Casey Koyczan: Ełexiìtǫ ; Ehts’ǫǫ̀ / Connected ; Apart From Each Other

Casey Koyczan, Ełexiìtǫ ; Ehts’ǫǫ̀ / Connected ; Apart From Each Other, presented at Urban Shaman, 2021. Photography by Karen Asher.

Ełexiìtǫ ; Ehts’ǫǫ̀ / Connected ; Apart From Each Other

Toronto, ON | March 2 – April 23, 2022

InterAccess is thrilled to announce its exhibition of Casey Koyczan’s installation Ełexiìtǫ ; Ehts’ǫǫ̀ / Connected ; Apart From Each Other. The work communicates the journey of accessing one’s culture through distance education and research, presenting new technologies as viable tools for learning language, tradition, stories, and spiritual beliefs.

Artist Statement

After leaving my hometown of Yellowknife when I was seven years old, a disconnect of my culture started to form; I lived all over Western Canada and even though I have met some amazing people and experienced many things, I was away from my people and language. Throughout my life there have been times where I would return to the Northwest Territories and slowly learn more about who we are as Dene people and our specific practices, songs, and beliefs, but those instances were far and between. Within my early adulthood I felt the obligation and importance of learning as much of my culture as possible by using the knowledge I have acquired and the technology that I enjoy working with.

Hanging logs mimic the power of nature and the relationship that we all have with the land. The resonance of sound and song from within the logs emphasize the steps towards finding the connection to culture. The multi-channel Dene drum, electronic instruments, guitar, and chanting occupies the space and flows throughout the logs in various patterns. The experimental visuals with the Dene Laws converted to binary code reference the exploration of this digital path motivated by a thirst for knowledge, personal reflection, and understanding of cultural identity.

—Casey Koyczan


Opening Reception
Wednesday, March 2 | 7pm—9pm (EST)
FREE (no registration required, please note limited capacity)

Artist Talk: Casey Koyczan
Thursday, March 31 | 7pm—8pm (EST)
Online via Zoom
FREE (registration coming soon)


Casey Koyczan is a Tlicho Dene interdisciplinary artist from Yellowknife, Northwest Territories who uses various mediums to communicate how culture and technology can grow together in order for us to develop a better understanding of who we are, where we come from, and what we will be in the future. He creates with whatever tools necessary to bring an idea to fruition, and works mostly in sculpture, installation, 3D modelling, VR/360, experimentation, filmmaking, and audio works such as music, soundscapes and film scores. He is an international artist who has participated in many residencies, exhibits, festivals, and collaborations in parts of the world such as Finland, Colombia, Chile, Mexico, The Netherlands, and the UK. He is also a musician, producer, filmmaker, actor/narrator, and advocate for future generations of artists and musicians. He has a Multimedia Production diploma from Lethbridge College, a Bachelor of Fine Arts degree from Thompson Rivers University, and a Masters of Fine Arts degree from the University of Manitoba.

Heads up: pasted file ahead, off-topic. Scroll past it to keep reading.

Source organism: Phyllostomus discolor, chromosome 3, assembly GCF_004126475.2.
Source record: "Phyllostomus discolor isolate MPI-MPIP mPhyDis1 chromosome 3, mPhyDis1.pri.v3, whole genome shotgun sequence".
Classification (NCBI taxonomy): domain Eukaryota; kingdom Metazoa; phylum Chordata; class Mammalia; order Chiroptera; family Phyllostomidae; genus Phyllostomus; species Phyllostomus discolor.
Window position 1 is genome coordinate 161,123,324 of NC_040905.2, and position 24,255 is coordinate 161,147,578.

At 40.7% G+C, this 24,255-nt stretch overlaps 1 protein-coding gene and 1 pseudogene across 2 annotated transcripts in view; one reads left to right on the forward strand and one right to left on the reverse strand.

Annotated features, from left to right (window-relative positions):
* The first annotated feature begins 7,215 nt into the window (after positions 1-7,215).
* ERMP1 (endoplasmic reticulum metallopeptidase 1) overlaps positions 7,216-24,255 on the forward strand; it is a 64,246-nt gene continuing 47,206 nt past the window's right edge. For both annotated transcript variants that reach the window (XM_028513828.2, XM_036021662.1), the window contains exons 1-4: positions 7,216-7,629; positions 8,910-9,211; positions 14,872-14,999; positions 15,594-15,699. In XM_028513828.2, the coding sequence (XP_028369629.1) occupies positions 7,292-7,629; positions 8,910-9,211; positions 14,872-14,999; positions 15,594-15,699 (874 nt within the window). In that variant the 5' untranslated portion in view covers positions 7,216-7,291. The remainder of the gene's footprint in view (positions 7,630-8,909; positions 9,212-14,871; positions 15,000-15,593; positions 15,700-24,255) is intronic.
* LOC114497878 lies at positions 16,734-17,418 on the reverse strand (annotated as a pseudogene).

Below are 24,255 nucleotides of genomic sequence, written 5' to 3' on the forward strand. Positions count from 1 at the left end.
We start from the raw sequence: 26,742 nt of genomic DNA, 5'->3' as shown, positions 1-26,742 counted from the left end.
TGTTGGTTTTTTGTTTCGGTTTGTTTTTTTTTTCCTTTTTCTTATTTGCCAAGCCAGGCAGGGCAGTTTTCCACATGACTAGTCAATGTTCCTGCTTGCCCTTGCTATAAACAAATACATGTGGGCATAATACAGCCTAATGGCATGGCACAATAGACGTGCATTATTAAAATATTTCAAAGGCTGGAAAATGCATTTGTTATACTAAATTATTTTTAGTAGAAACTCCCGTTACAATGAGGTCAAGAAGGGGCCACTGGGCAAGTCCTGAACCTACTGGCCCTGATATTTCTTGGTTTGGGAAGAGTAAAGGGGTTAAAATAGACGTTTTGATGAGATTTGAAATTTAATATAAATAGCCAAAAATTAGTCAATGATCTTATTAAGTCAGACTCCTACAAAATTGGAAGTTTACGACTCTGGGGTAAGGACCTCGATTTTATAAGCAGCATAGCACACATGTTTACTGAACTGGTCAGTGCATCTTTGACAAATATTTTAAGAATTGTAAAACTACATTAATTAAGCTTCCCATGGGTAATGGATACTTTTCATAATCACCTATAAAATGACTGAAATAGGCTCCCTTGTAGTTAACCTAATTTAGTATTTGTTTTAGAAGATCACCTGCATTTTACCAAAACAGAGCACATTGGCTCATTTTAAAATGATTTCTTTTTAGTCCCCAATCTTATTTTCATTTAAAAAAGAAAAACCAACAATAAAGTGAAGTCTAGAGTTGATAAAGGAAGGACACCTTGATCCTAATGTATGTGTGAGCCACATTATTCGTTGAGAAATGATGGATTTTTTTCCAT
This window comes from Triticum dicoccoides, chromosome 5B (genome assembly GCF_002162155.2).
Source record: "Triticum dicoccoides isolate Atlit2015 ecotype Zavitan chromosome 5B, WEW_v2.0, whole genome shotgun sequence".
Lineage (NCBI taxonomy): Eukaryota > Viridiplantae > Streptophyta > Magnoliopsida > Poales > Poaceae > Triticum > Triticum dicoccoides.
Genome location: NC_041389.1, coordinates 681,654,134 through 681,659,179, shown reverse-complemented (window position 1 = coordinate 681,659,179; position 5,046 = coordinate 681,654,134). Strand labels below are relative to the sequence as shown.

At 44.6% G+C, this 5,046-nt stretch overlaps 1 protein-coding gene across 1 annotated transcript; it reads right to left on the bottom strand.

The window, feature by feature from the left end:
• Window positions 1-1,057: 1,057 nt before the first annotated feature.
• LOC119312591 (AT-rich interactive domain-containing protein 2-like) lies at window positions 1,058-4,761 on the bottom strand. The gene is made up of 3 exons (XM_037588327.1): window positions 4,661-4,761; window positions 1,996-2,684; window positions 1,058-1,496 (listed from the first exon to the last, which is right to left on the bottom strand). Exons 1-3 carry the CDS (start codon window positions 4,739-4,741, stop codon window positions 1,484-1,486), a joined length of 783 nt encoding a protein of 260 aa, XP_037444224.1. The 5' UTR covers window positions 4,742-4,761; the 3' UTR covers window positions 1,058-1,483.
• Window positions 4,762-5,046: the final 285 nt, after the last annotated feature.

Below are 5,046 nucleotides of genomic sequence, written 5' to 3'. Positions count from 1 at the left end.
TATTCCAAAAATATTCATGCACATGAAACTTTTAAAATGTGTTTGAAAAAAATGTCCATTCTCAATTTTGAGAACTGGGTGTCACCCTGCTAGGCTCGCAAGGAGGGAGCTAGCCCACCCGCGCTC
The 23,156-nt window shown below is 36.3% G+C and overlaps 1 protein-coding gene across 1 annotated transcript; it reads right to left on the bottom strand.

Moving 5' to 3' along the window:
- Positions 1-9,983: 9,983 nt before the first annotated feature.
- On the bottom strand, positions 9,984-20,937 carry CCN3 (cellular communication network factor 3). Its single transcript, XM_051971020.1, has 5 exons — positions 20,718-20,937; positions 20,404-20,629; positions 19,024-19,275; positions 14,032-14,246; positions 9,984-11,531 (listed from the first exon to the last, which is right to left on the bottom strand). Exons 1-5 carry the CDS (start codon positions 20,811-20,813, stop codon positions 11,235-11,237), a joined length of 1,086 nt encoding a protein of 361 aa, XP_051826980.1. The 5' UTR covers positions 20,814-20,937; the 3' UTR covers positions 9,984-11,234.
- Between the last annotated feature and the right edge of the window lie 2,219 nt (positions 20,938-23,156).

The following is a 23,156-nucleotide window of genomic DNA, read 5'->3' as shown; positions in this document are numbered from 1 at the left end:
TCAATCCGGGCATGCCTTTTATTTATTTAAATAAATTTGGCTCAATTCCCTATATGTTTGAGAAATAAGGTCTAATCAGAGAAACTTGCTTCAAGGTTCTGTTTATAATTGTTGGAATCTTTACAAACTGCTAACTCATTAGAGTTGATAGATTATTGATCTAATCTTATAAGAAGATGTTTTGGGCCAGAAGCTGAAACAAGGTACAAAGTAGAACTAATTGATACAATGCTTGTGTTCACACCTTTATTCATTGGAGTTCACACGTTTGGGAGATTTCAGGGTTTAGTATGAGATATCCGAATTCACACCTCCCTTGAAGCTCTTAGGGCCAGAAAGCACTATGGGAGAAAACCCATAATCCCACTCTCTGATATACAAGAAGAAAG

Founded in 1983, InterAccess is a non-profit gallery, educational facility, production studio, festival, and registered charity dedicated to emerging practices in art and technology. Our programs support art forms that integrate technology, fostering and supporting the full cycle of art and artistic practice through education, production, and exhibition. InterAccess is regarded as a preeminent Canadian arts and technology centre.

950 Dupont St., Unit 1
Toronto ON M6H 1Z2

Tuesday—Saturday, 11am—6pm
Admission is always free
Note: Please check our visitor guidelines prior to your visit. Our visitor policy remains responsive to the active COVID-19 situation and may change from time to time.

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Accessibility Information
We regret that at this time InterAccess does not have barrier-free access; we are currently working to improve the accessibility of all facilities.

There are five steps up to the main entrance, which has double doors. The steps do not have handrails. Once inside all facilities are on the same level. There is a single-user washroom inside the unit.